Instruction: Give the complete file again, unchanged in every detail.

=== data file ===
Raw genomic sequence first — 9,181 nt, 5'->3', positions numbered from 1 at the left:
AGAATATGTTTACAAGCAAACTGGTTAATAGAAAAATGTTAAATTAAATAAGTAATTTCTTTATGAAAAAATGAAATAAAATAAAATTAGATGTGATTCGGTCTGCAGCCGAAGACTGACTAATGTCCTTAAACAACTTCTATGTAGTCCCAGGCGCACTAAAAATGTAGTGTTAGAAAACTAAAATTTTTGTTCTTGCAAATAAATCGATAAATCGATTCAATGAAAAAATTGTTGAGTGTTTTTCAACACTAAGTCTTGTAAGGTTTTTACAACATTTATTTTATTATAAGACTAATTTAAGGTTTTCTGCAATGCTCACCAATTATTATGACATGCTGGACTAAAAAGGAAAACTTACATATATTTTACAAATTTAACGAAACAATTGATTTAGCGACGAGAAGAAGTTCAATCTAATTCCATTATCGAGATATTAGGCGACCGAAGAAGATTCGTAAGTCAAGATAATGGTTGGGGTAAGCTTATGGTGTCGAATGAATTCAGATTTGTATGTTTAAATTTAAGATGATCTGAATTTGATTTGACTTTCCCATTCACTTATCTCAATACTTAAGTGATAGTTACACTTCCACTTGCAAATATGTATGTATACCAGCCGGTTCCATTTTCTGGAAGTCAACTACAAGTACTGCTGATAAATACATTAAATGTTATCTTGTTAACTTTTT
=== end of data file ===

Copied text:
Raw genomic sequence first — 9,181 nt, 5'->3', positions numbered from 1 at the left:
AGAATATGTTTACAAGCAAACTGGTTAATAGAAAAATGTTAAATTAAATAAGTAATTTCTTTATGAAAAAATGAAATAAAATAAAATTAGATGTGATTCGGTCTGCAGCCGAAGACTGACTAATGTCCTTAAACAACTTCTATGTAGTCCCAGGCGCACTAAAAATGTAGTGTTAGAAAACTAAAATTTTTGTTCTTGCAAATAAATCGATAAATCGATTCAATGAAAAAATTGTTGAGTGTTTTTCAACACTAAGTCTTGTAAGGTTTTTACAACATTTATTTTATTATAAGACTAATTTAAGGTTTTCTGCAATGCTCACCAATTATTATGACATGCTGGACTAAAAAGGAAAACTTACATATATTTTACAAATTTAACGAAACAATTGATTTAGCGACGAGAAGAAGTTCAATCTAATTCCATTATCGAGATATTAGGCGACCGAAGAAGATTCGTAAGTCAAGATAATGGTTGGGGTAAGCTTATGGTGTCGAATGAATTCAGATTTGTATGTTTAAATTTAAGATGATCTGAATTTGATTTGACTTTCCCATTCACTTATCTCAATACTTAAGTGATAGTTACACTTCCACTTGCAAATATGTATGTATACCAGCCGGTTCCATTTTCTGGAAGTCAACTACAAGTACTGCTGATAAATACATTAAATGTTATCTTGTTAACTTTTT